Scabies is an infectious disease of the skin caused by infestation with the parasitic mite Sarcoptes scabiei. It is a disease that has a considerable impact on humans and other animals, including livestock, wildlife and companion animals. Scabies mites burrow into the skin of their host, consuming host skin and blood molecules. Aspartic proteases play a key role in invasion and digestion processes in many parasitic organisms. We have identified a scabies mite aspartic protease and have shown that it is capable of digesting human haemoglobin, serum albumin, fibrinogen and fibronectin in vitro, indicating that it plays a role in mite digestive processes. This raises the possibility that interfering with the function of this digestive enzyme may impact on mite survival.

Introduction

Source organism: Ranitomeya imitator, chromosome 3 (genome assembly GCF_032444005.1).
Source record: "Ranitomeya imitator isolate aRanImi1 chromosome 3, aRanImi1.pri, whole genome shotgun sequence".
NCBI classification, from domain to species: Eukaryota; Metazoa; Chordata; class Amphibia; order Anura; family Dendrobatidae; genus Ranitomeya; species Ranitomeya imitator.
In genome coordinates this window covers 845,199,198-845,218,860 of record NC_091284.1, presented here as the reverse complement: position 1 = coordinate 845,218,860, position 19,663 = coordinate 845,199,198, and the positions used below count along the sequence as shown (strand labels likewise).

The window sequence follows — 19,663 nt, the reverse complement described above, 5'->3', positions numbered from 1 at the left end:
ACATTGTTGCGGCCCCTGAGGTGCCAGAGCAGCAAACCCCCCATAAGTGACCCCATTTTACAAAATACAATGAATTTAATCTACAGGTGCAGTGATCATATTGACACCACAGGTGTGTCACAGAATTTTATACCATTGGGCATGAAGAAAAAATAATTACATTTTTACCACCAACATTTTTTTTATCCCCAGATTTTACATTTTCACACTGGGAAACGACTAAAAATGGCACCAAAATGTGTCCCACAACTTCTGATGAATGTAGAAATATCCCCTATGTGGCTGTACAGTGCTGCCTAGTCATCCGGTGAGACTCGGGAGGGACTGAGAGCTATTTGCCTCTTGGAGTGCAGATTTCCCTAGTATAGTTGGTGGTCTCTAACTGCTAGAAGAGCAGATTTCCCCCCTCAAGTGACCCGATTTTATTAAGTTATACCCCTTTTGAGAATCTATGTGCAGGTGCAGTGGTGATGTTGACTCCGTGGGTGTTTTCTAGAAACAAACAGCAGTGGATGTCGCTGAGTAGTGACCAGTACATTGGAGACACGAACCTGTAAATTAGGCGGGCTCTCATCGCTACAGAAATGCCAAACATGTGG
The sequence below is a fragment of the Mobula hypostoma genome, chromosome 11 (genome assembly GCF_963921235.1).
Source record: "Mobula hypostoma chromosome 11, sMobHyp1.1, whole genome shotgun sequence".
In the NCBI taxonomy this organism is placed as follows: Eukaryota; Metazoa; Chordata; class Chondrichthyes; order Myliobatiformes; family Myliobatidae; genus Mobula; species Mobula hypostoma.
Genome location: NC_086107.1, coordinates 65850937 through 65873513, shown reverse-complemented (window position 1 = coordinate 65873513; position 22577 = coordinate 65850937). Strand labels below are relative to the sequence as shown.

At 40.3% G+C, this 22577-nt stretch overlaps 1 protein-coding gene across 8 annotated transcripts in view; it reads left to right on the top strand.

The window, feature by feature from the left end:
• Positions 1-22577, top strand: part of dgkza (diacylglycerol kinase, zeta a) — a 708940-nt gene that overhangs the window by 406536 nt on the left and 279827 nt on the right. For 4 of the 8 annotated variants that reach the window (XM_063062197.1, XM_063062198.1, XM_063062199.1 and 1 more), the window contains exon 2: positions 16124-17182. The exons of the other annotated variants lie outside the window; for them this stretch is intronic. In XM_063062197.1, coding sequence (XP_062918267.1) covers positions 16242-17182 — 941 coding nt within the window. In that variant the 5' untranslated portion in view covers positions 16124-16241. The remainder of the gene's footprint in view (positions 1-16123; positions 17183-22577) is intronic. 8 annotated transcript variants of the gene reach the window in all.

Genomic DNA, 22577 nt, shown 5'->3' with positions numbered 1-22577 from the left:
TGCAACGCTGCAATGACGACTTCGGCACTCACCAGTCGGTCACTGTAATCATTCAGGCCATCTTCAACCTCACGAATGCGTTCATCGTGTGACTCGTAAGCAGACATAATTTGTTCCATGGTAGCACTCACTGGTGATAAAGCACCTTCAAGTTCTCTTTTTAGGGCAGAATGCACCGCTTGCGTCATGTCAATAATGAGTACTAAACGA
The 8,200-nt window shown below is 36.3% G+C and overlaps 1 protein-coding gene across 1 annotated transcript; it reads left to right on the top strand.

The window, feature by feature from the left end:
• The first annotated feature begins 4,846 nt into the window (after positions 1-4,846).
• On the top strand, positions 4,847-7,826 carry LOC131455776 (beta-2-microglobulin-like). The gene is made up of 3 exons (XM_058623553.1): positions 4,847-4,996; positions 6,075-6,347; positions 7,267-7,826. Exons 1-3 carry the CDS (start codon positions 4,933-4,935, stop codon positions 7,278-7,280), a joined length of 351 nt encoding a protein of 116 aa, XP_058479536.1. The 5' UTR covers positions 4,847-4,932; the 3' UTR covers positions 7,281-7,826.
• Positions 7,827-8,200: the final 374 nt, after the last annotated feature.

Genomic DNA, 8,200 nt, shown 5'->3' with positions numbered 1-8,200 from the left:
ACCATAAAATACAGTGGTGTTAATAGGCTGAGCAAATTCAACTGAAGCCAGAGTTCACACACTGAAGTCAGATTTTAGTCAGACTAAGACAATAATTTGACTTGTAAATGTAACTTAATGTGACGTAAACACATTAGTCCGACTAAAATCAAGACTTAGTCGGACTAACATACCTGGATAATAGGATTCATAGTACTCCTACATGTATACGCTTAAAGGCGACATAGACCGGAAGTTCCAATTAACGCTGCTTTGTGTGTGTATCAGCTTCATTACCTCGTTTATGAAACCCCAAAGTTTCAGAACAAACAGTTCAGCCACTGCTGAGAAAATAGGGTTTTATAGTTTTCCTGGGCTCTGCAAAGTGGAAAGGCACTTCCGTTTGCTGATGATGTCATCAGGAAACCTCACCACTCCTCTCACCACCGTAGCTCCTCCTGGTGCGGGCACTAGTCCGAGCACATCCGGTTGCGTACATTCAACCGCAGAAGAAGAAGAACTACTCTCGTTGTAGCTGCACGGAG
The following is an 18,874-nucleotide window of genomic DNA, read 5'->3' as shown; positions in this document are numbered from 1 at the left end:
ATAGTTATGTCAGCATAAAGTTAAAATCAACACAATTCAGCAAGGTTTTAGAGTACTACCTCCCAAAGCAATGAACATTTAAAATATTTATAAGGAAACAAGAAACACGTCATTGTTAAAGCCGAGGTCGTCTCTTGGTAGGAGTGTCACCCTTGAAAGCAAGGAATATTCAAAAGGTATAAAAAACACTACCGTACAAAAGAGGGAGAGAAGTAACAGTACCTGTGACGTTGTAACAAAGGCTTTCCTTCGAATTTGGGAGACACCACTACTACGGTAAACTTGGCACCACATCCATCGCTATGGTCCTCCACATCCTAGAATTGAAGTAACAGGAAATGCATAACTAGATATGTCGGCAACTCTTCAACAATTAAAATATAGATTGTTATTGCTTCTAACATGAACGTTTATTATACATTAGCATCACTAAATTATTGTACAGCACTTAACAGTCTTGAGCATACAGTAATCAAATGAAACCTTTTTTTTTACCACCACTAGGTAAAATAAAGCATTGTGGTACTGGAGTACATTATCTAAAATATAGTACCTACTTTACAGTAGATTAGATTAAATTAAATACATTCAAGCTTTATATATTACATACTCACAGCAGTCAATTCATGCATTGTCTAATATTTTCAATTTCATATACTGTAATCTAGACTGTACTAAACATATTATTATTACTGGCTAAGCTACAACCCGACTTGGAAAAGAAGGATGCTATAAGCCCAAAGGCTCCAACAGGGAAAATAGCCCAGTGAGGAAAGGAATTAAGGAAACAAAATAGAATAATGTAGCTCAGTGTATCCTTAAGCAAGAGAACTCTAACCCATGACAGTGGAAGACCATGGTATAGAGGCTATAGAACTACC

Scabies is a disease of worldwide significance, caused by infestation of the skin with the “itch mite” Sarcoptes scabiei. At the end of the 20th century, the global burden of scabies in humans was estimated to be around 300 million cases worldwide [1]. Scabies is also a significant veterinary disease with S. scabiei a common parasite of economically important livestock, wildlife and companion animals [2]. Evidence of emerging scabies mite resistance to ivermectin [3], [4], [5] and permethrin [6], [7] emphasises the need to develop new anti-parasite therapies. This requires further understanding of scabies mite biology and host interaction.